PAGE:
The New Next: Power To (A Few) People

From Facebook to Dove's "Real Beauty" campaign, social networks play a key role in media today. But, despite the current hype, networks aren't particularly new. Consider, the famous "six degrees of separation" experiment examining social networks was conducted in the 1960s.

What's new is our understanding of how they really function. Just 20 years ago, if you asked a social scientist to graph out a social network they would have shown you a bell curve: Most people are friends with a few people who know hardly anyone; a few who know a massive amount of people; and the majority sit in the middle. Bell curves, or Gaussian distributions, traditionally result when the subjects being plotted aren't connected to one another.

But when scientists actually looked at how links were distributed on the Web, they didn't get a bell curve at all: There was no fat middle full of sites with some average number of incoming links. On the contrary, there were a few sites like Google, Yahoo, Microsoft and eBay that had massive amounts of incoming links; the rest of the world was insignificant in comparison. In other words, the graph looked like a hockey stick on its side, not a bell.

With this discovery, scientists went back and re-examined those networks they thought they understood. The more they dug, the more bells were replaced with hockey sticks. Even social networks, it turns out, are radically unequal. We all know a few people who have a massive number of contacts and the rest of our friends are completely disconnected in comparison.

I wish I had come up with all this myself. However, the credit goes to Albert-Laszlo Barbasi, who wrote about much of it in his 2003 book Linked: How Everything Is Connected to Everything Else and What It Means. "Why did we have to wait until 1999 to discover the impact of hubs and power laws on the behavior of complex networks?" Barbasi writes. "The answer is simple: We lacked a map. The few network maps available for study before the late 1990s had a few hundred nodes at most. The enormous World Wide Web offered the first chance to examine the intricate anatomy of large complex systems, and established the presence of power laws. As other large maps followed, we gradually understood that most networks of practical interest ... are shaped by the same universal laws and therefore share the same hub-dominated architecture."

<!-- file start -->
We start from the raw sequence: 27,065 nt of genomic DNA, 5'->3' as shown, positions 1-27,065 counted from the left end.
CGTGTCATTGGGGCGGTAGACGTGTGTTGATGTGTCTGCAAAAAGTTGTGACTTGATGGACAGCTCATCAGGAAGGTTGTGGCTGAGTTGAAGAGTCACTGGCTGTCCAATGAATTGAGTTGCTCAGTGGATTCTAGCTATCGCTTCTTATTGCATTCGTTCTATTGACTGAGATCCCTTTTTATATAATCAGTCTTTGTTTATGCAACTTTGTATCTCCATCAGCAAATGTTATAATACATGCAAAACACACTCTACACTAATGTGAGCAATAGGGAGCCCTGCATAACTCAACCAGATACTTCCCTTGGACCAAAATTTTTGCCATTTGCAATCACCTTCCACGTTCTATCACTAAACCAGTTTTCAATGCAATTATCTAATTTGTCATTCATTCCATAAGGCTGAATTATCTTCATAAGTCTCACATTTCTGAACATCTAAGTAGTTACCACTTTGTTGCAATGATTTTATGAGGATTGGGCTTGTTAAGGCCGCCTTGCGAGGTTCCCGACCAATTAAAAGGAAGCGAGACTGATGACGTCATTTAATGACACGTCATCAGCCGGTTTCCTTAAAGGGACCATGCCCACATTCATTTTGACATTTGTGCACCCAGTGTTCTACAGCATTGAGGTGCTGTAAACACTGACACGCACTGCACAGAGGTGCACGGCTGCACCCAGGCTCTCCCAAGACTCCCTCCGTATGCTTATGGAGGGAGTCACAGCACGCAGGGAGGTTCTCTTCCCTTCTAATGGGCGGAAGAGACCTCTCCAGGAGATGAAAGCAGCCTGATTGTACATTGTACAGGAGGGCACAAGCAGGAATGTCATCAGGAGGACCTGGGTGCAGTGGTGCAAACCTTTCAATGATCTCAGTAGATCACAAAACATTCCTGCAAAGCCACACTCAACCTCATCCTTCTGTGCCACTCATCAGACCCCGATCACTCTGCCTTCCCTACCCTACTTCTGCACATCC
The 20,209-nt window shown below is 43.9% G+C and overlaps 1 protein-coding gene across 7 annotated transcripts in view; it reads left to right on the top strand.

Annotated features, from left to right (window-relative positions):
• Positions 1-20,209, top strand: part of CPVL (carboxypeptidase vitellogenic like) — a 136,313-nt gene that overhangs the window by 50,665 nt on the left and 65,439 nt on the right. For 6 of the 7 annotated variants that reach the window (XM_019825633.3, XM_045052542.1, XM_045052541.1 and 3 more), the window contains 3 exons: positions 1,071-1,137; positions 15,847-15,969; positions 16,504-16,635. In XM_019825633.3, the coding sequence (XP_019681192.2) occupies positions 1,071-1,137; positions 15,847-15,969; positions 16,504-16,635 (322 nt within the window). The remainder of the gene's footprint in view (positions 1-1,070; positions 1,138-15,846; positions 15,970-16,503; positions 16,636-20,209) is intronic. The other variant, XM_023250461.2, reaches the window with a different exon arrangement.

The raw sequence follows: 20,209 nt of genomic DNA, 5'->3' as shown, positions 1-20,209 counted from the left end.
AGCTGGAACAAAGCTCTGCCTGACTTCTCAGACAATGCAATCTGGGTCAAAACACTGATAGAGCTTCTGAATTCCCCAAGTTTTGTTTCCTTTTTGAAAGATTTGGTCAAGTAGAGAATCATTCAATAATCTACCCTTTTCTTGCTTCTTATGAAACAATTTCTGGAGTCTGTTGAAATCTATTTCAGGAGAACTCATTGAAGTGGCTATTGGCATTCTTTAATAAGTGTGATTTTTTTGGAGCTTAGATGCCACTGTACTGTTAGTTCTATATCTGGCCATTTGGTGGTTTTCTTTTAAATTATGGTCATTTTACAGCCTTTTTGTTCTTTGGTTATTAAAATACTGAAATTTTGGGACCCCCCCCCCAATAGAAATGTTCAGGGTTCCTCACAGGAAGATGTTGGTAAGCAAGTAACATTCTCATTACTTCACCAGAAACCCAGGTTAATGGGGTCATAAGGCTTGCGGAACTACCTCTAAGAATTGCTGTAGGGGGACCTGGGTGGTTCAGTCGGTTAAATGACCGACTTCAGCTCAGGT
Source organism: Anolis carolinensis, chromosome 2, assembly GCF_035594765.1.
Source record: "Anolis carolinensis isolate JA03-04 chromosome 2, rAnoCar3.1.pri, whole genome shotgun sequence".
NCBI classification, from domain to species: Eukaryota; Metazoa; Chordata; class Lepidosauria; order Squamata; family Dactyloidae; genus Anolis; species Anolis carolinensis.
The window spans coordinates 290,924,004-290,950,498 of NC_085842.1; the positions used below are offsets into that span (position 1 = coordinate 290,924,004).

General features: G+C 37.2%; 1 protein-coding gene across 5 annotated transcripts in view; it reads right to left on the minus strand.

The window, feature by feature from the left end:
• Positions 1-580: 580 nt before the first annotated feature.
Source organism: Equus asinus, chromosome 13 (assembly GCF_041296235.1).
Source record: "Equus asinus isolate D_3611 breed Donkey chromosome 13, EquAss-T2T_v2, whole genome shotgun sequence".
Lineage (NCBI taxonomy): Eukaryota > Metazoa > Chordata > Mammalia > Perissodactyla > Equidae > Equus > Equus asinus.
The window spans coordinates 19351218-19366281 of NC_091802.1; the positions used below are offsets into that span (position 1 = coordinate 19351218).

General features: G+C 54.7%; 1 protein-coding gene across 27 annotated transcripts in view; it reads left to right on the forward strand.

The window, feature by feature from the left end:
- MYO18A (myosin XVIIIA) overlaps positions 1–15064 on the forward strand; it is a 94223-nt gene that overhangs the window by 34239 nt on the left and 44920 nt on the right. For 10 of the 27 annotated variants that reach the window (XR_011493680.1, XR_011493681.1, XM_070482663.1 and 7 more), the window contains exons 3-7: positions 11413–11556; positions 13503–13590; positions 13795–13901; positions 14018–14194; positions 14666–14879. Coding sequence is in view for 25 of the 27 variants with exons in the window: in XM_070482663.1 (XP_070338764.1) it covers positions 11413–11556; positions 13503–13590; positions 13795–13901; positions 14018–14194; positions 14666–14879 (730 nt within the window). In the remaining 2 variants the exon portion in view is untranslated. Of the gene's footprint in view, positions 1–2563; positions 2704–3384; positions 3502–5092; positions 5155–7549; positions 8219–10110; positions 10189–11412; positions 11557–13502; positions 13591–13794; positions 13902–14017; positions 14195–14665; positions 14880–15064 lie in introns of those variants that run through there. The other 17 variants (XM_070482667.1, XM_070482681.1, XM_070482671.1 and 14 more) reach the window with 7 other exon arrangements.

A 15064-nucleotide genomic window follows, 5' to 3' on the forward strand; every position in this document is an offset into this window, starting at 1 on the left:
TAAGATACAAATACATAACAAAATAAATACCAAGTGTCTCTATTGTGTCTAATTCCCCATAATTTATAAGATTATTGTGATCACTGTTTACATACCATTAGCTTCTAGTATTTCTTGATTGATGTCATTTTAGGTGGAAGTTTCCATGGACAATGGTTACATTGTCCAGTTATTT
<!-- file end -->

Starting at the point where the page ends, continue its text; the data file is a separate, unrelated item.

Chris Anderson's "long tail" is another good example of power laws at work. Anderson pointed out that when you look at how commerce, and most everything else, works online, you see a power curve. What it illustrates is radical inequality: A few "hits," as Anderson likes to call them, dominate and everything else is a "miss."

We've only begun to dig into what all this means for the future of media. Of course, the long tail starts to hint at the rise of niche media. But there are some other fundamental characteristics of networks that may help us understand what's coming next. Take, for example, the ubiquity of power curves:

When you look at the linking patterns of the whole Web, a few huge Web sites emerge and the rest are dwarfed in comparison; but this pattern also holds for the smaller subgroups. For instance, when you just look at marketing blogs, you see the exact same patterns. A few players dominate the incoming links, while the rest exist within a very small universe of connections. No matter how niche you get, this behavior stays consistent.

In fact, I think many have misinterpreted Anderson's long-tail thesis. The tail, it turns out is not flat at all. Rather, if you zoom in on any section of it - that is, if you plot influential sites in any particular niche - you'll notice the exact same hockey stick on its side you see when you pull back and look at the whole Web. This phenomenon is important, because it shows you where the opportunities are in each specific subgroup, regardless of size.

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